While neither political stability in India nor political chaos in China are guaranteed in the longer run, by 2025 the demography will have taken over with a vengeance. China’s population will be in decline, and the number of young people entering the workforce annually will be down by 20 percent and still falling. India’s population will still be growing, as will the number of young people coming onto the job market each year.
That will give India a 3 or 4 percent advantage in economic growth regardless of what happens on the political front. In the long run both countries may come to see their massive populations as a problem, but in the medium term it looks increasingly likely that India will catch up with and even overtake China in economic power.
To shorten to 725 words, omit paragraphs 7 and 10. (“They…interests”; and “Even…true”)
2 February 2014
By Gwynne Dyer
Confession is good for the soul, and my soul is certainly in need of improvement, so here is a confession. I got it wrong in my article “Geo-Engineering in Trouble”, sent out on 15 January. I couldn’t be happier about that.
The article said that a new scientific study, carried out by Angus Ferraro, Ellie Highwood and Andrew Charlton-Perez of Reading University, showed that the most widely discussed geo-engineering method for holding the global temperature down would have disastrous consequences for agriculture. The method is injecting sulphur dioxide into the stratosphere; the (unintended) result would be devastating drought in the tropics.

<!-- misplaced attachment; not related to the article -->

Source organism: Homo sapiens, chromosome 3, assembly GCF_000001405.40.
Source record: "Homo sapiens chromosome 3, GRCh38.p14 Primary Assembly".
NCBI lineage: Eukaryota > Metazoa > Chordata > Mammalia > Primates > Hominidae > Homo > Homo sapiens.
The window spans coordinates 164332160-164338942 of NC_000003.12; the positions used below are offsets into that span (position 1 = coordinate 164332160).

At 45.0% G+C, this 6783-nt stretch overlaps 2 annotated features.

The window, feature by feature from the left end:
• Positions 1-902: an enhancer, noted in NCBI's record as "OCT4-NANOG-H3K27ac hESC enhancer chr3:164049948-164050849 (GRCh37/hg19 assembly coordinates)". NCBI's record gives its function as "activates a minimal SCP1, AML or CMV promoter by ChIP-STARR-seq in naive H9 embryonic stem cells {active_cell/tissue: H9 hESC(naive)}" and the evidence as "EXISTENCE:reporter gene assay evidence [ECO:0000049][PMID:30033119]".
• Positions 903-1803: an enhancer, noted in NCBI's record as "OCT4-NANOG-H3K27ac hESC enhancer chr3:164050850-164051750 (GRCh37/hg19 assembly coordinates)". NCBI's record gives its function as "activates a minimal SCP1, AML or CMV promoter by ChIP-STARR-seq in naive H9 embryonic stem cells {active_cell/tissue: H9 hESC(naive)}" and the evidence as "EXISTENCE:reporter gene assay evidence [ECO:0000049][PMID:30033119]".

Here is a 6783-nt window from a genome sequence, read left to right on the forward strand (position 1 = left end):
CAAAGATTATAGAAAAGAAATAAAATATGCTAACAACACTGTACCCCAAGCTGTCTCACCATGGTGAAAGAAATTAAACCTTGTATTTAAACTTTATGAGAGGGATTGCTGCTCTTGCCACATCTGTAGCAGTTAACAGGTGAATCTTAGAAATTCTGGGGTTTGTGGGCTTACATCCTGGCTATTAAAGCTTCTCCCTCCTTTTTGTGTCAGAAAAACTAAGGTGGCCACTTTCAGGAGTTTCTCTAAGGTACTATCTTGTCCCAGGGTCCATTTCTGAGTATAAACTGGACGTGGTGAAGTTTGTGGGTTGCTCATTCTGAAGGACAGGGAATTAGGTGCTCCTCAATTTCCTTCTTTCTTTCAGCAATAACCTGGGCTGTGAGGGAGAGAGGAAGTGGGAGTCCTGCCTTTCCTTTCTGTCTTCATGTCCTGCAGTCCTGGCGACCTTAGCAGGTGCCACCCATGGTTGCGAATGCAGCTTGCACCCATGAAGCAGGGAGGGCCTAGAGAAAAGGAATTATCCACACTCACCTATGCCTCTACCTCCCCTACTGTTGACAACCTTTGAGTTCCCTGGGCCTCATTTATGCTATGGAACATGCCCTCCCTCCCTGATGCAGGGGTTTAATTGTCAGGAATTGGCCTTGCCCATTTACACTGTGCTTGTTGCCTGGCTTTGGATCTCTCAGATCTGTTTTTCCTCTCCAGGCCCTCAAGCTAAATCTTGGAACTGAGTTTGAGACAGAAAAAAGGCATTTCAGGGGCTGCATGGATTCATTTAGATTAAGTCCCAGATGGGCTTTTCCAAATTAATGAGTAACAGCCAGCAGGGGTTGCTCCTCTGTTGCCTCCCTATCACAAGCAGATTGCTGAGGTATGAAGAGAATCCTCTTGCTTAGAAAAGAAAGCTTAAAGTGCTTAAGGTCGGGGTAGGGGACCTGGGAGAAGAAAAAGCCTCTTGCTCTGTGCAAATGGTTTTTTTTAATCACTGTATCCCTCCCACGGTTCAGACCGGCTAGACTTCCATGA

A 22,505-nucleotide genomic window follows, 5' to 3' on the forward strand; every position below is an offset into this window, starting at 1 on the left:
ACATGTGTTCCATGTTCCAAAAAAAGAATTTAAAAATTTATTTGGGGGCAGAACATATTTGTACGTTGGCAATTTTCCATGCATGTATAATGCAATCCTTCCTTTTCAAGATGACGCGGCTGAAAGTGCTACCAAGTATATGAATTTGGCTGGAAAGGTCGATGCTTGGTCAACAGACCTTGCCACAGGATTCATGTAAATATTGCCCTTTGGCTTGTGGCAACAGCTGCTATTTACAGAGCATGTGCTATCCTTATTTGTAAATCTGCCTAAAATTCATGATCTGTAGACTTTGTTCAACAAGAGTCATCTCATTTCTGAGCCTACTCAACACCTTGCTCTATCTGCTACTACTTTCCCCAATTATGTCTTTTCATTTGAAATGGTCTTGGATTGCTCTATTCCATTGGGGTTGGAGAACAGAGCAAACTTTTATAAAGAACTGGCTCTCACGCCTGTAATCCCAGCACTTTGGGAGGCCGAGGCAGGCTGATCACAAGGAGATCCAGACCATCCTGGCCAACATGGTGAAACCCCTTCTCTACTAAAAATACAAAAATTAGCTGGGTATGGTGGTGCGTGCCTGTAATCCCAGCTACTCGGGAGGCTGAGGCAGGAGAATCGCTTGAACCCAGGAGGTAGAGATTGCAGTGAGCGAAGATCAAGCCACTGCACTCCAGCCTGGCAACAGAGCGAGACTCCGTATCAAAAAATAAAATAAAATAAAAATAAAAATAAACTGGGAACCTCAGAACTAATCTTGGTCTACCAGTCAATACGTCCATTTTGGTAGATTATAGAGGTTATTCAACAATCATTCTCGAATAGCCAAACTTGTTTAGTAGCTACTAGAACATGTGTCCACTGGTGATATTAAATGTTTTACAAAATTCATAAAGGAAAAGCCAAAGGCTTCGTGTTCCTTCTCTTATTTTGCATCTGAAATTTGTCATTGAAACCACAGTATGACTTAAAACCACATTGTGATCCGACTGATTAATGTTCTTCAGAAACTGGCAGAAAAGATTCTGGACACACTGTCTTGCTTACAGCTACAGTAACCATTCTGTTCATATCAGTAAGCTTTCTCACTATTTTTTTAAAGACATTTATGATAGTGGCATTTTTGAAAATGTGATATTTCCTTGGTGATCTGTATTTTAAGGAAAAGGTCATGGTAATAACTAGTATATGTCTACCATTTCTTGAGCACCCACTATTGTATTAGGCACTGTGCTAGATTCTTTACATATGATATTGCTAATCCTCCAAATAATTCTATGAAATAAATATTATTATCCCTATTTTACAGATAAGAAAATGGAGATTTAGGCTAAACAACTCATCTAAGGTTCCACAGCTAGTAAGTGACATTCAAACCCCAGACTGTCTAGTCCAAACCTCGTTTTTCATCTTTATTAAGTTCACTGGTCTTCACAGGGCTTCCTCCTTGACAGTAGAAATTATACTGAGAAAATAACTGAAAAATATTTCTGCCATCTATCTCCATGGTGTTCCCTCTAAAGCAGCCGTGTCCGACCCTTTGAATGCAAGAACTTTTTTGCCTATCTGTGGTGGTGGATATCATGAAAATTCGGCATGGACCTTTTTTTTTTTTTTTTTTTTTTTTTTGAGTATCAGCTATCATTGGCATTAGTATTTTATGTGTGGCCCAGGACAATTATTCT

The idea of using sulphate aerosols in the stratosphere to reflect back some incoming sunlight, thus lowering surface temperatures on Earth, has been the leading contender for a geo-engineering solution to runaway heating since the whole subject came out of the closet eight years ago. And then along come “Ferraro et al.” (as the scientists put it) to tell us that the side-effects will be disastrous. Thanks, guys.